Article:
Sometimes, even with the best plans, it can happen.

A campaign doesn’t go well. A grant doesn’t come in. Unexpected expenses pop up. Something goes wrong and throws your whole budget out of whack.

It puts your nonprofit between a rock and a hard spot financially, and all eyes look to you to pull a rabbit out of your hat.

So what do you do? (No, don’t cry or hide under the desk!)

Your best source of a major gift to right the ship is an individual donor. And how do you find one who can give you a big gift and get it to you quick?

Chances are good that you already have someone giving to (or at least involved with) your organization who has the resources to make a large gift. They’re right there under your nose just waiting for you to find them and invite them to get involved in a bigger way.

Here’s a way to find the ‘diamonds in the rough’ who can help you out:

1. Look at your list of top donors. Identify those people who have given a large gift in the past year or two. Hopefully you’ve been building a relationship with them. If not, you’ve got to work fast.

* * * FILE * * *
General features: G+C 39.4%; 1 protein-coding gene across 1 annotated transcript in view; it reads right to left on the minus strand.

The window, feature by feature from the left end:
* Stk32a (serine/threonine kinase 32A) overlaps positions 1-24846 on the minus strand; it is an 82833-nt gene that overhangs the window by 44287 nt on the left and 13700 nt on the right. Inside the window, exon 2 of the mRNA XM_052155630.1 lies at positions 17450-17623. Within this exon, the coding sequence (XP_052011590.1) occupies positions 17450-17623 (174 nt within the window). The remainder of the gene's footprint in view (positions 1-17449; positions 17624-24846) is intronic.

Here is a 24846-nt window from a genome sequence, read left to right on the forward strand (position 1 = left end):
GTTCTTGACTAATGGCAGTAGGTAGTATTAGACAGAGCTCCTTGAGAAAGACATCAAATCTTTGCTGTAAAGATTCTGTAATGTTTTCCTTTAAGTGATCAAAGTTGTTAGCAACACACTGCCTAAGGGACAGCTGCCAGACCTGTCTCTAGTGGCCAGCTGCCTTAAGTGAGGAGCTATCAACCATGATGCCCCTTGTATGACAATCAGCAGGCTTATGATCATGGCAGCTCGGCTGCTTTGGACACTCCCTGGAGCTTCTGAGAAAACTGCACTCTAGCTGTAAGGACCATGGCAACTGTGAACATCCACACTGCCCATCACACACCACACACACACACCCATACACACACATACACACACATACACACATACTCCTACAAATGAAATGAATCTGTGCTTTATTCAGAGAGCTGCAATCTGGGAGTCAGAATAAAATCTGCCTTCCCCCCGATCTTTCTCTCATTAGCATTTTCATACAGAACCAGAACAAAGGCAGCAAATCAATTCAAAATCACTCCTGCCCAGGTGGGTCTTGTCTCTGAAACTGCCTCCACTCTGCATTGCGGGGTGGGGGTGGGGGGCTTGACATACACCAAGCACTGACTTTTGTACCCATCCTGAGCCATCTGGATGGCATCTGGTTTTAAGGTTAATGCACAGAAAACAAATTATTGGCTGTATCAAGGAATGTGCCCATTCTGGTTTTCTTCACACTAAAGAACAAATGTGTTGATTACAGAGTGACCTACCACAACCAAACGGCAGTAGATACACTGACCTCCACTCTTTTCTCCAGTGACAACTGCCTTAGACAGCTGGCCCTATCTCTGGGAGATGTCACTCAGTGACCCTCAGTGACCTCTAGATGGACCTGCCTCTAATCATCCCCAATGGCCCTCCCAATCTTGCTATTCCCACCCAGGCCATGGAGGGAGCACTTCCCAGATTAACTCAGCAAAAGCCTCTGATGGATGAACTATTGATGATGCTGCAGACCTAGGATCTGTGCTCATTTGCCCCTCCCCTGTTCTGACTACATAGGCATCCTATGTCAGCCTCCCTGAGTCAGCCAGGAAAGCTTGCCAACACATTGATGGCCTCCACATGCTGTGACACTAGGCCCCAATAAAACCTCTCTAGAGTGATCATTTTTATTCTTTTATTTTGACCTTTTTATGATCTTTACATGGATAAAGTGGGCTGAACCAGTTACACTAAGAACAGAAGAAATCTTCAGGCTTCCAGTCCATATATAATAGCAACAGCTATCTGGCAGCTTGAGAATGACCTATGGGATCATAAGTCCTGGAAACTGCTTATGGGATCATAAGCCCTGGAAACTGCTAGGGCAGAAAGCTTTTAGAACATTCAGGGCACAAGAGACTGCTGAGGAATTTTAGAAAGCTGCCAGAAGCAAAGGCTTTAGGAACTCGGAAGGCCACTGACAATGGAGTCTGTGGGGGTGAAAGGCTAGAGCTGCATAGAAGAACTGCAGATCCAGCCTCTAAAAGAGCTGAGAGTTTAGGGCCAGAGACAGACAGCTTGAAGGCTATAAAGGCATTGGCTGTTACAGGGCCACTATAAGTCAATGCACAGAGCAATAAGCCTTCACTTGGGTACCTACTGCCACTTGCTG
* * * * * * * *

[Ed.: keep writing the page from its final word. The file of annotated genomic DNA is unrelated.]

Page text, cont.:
2. Sit down with them and have an honest conversation. Stay as positive and professional as possible as you tell your story. (This is no time to blame everything on your Board Chair, even if it is deserved). Explain to the donor what’s happening with the organization and how they can help. Be careful not to go into crisis mode – nobody wants to support a sinking ship.

3. Ask the donor if they would be willing to help address the issue. Be prepared to spell out what it will take and what the result will be. And how you will avoid this happening again. Then see what they say.

In my experience, I’ve found that lots of donors are happy to help out as long as there’s a good reason for the situation you’re in. If it’s due to poor management or a lack of leadership, you’ll be less likely to find someone who will bail you out.

Once you get the problems resolved, start thinking about what you need to put in place so this doesn’t happen again. (Hint: start building relationships with LOTS of great donors so that you have a steady stream of revenue to support your organization’s work.).

Comments

comments

Leave a Reply

Your email address will not be published. Required fields are marked *

You may use these HTML tags and attributes:

<a href="" title=""> <abbr title=""> <acronym title=""> <b> <blockquote cite=""> <cite> <code> <del datetime=""> <em> <i> <q cite=""> <s> <strike> <strong>